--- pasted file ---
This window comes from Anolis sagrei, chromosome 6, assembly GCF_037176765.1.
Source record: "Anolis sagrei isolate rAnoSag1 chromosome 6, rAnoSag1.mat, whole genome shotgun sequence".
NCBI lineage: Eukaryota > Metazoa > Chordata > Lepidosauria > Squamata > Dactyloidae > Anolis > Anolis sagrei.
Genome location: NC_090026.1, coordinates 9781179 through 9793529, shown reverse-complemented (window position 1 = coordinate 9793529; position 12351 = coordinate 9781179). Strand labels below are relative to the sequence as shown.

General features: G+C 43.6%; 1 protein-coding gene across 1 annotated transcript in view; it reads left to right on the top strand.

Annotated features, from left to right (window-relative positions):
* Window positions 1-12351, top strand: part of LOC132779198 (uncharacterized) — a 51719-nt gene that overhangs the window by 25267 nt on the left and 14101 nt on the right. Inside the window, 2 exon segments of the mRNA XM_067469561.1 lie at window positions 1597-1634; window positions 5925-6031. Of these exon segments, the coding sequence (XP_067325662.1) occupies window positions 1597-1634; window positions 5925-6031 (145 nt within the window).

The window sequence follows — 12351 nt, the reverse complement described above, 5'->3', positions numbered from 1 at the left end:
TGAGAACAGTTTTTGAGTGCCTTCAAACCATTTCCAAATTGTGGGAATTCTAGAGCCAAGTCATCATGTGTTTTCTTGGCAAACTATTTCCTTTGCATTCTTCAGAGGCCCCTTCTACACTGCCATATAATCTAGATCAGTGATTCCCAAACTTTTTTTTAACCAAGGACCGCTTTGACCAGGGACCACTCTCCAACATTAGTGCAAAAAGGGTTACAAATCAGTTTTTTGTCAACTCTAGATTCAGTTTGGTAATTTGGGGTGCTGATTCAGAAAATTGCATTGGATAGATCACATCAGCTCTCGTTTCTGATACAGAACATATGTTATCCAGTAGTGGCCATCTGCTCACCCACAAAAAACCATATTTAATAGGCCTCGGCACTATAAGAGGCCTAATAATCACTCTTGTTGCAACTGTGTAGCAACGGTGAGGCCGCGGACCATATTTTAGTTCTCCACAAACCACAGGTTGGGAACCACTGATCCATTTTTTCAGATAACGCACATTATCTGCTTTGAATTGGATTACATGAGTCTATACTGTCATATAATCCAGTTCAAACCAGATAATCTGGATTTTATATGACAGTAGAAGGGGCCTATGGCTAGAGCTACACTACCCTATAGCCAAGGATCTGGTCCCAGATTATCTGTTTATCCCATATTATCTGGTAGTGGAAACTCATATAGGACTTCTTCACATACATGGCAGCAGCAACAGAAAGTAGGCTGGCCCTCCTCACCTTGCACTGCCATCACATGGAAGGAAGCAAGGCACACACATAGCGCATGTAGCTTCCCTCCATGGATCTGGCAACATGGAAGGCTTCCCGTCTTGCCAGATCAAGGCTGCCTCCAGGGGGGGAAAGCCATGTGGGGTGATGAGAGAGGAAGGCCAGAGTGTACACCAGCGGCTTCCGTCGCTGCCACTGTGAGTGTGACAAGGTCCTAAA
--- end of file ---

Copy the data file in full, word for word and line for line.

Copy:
This window comes from Anolis sagrei, chromosome 6, assembly GCF_037176765.1.
Source record: "Anolis sagrei isolate rAnoSag1 chromosome 6, rAnoSag1.mat, whole genome shotgun sequence".
NCBI lineage: Eukaryota > Metazoa > Chordata > Lepidosauria > Squamata > Dactyloidae > Anolis > Anolis sagrei.
Genome location: NC_090026.1, coordinates 9781179 through 9793529, shown reverse-complemented (window position 1 = coordinate 9793529; position 12351 = coordinate 9781179). Strand labels below are relative to the sequence as shown.

General features: G+C 43.6%; 1 protein-coding gene across 1 annotated transcript in view; it reads left to right on the top strand.

Annotated features, from left to right (window-relative positions):
* Window positions 1-12351, top strand: part of LOC132779198 (uncharacterized) — a 51719-nt gene that overhangs the window by 25267 nt on the left and 14101 nt on the right. Inside the window, 2 exon segments of the mRNA XM_067469561.1 lie at window positions 1597-1634; window positions 5925-6031. Of these exon segments, the coding sequence (XP_067325662.1) occupies window positions 1597-1634; window positions 5925-6031 (145 nt within the window).

The window sequence follows — 12351 nt, the reverse complement described above, 5'->3', positions numbered from 1 at the left end:
TGAGAACAGTTTTTGAGTGCCTTCAAACCATTTCCAAATTGTGGGAATTCTAGAGCCAAGTCATCATGTGTTTTCTTGGCAAACTATTTCCTTTGCATTCTTCAGAGGCCCCTTCTACACTGCCATATAATCTAGATCAGTGATTCCCAAACTTTTTTTTAACCAAGGACCGCTTTGACCAGGGACCACTCTCCAACATTAGTGCAAAAAGGGTTACAAATCAGTTTTTTGTCAACTCTAGATTCAGTTTGGTAATTTGGGGTGCTGATTCAGAAAATTGCATTGGATAGATCACATCAGCTCTCGTTTCTGATACAGAACATATGTTATCCAGTAGTGGCCATCTGCTCACCCACAAAAAACCATATTTAATAGGCCTCGGCACTATAAGAGGCCTAATAATCACTCTTGTTGCAACTGTGTAGCAACGGTGAGGCCGCGGACCATATTTTAGTTCTCCACAAACCACAGGTTGGGAACCACTGATCCATTTTTTCAGATAACGCACATTATCTGCTTTGAATTGGATTACATGAGTCTATACTGTCATATAATCCAGTTCAAACCAGATAATCTGGATTTTATATGACAGTAGAAGGGGCCTATGGCTAGAGCTACACTACCCTATAGCCAAGGATCTGGTCCCAGATTATCTGTTTATCCCATATTATCTGGTAGTGGAAACTCATATAGGACTTCTTCACATACATGGCAGCAGCAACAGAAAGTAGGCTGGCCCTCCTCACCTTGCACTGCCATCACATGGAAGGAAGCAAGGCACACACATAGCGCATGTAGCTTCCCTCCATGGATCTGGCAACATGGAAGGCTTCCCGTCTTGCCAGATCAAGGCTGCCTCCAGGGGGGGAAAGCCATGTGGGGTGATGAGAGAGGAAGGCCAGAGTGTACACCAGCGGCTTCCGTCGCTGCCACTGTGAGTGTGACAAGGTCCTAAA